The Portuguese escudo area in Africa and its lessons for monetary unions

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The beginnings of the Portuguese Escudo Monetary Zone (EMZ) in 1961, to promote the economic integration of Portugal and its empire, coincide in time with Mundell’s seminal paper about optimum currency areas. If non-optimality was the cause of the EMZ’s demise. This would suggest that monetary unions are fragile achievements, with little prospect for survival. The EMZ turned out to be a short-lived experiment, with Angola and Mozambique building up large cumulative deficit positions offset by the sizeable cumulative surpluses of the mainland. A cobweb model using monthly observations for macroeconomic variables of these two territories describes a time divergent process caused by structural imbalances, as well as by the loan granting system. The EMZ was not an optimum currency area and was not sustainable in the long run. This is an historical experiment that is not without interest for the study of other monetary areas.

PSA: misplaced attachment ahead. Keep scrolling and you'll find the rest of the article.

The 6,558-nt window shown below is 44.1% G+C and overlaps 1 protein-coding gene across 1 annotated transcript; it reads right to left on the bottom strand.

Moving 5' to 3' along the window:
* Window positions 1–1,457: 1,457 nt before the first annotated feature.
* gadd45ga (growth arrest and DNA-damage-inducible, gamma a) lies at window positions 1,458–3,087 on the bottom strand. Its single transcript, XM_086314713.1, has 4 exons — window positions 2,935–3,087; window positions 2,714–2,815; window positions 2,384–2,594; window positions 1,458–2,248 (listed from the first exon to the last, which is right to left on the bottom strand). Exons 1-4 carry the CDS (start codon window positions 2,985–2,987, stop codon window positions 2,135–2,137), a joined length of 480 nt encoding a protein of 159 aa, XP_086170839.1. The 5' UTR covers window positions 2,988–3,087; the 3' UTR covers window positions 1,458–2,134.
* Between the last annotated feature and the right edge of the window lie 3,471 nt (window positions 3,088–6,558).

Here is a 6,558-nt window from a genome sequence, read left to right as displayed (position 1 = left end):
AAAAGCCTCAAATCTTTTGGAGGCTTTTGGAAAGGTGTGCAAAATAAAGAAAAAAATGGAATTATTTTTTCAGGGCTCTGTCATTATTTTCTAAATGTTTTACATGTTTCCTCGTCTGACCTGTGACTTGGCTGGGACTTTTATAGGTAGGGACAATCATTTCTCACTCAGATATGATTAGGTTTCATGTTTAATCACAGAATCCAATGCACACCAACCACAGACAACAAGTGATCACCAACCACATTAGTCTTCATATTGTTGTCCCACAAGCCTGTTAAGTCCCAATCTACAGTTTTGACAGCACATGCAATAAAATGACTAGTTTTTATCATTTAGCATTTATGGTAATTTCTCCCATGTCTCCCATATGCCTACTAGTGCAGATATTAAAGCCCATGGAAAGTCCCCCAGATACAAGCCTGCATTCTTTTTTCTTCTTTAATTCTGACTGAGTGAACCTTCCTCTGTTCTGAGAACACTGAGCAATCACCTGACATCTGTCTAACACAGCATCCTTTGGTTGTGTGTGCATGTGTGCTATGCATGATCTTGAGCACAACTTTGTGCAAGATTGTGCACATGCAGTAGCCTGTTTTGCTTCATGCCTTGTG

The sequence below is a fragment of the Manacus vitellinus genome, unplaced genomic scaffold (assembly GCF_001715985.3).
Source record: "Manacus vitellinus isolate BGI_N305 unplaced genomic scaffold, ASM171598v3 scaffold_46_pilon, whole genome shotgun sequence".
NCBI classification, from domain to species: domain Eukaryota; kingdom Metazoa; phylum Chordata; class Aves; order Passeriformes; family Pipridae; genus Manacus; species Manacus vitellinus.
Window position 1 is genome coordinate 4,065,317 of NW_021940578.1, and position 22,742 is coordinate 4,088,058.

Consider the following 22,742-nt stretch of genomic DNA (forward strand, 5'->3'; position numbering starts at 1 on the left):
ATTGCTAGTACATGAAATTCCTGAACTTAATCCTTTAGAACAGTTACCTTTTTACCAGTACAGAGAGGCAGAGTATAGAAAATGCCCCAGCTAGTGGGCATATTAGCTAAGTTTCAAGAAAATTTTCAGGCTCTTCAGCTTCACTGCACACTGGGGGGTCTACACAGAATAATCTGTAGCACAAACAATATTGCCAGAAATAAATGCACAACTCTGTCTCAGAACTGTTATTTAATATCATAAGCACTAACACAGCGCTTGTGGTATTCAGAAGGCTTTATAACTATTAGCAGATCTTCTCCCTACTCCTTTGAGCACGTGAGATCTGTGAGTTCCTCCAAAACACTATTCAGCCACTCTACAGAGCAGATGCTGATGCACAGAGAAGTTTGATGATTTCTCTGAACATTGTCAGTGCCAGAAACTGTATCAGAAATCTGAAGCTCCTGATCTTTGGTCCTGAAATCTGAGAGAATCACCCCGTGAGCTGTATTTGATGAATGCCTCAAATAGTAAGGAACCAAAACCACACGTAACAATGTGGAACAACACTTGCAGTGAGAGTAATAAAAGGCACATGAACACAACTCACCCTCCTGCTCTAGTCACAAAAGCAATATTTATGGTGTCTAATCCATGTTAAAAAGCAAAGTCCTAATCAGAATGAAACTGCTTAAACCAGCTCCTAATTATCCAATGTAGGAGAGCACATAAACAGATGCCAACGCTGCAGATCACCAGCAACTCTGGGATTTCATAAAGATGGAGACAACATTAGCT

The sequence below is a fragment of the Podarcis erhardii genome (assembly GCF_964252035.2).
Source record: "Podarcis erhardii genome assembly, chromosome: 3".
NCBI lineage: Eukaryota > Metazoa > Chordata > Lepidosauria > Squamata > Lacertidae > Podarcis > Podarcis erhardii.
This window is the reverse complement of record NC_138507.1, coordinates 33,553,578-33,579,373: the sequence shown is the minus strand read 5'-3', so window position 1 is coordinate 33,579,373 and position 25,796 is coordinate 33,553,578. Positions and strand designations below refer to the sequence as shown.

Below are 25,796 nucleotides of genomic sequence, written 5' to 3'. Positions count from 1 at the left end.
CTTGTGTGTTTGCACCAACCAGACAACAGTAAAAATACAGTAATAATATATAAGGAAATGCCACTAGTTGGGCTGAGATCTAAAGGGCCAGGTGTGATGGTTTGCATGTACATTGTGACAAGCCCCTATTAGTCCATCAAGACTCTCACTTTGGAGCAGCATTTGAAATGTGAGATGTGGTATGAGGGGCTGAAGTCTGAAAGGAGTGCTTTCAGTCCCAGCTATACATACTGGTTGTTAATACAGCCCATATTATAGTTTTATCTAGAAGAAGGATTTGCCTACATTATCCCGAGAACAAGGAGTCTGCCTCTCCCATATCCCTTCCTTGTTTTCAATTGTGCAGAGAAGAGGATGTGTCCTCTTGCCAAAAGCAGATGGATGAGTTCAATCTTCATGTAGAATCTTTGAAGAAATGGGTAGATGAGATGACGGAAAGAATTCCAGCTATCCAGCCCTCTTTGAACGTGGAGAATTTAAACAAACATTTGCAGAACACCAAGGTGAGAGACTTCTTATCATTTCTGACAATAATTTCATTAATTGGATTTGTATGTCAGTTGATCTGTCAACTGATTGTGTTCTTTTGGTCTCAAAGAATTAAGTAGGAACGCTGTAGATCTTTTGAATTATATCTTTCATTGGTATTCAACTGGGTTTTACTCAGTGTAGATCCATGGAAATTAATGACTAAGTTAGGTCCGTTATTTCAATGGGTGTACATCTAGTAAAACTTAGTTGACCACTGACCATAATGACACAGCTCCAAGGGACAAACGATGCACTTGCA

Original languageEnglish
Pages (from-to)392-421
JournalEconomic History of Developing Regions
Issue number3
Publication statusPublished - Dec 2021


  • Optimal currency areas
  • partners’ indebtedness
  • Portuguese colonial empire
  • sustainability of monetary unions
  • the escudo monetary zone


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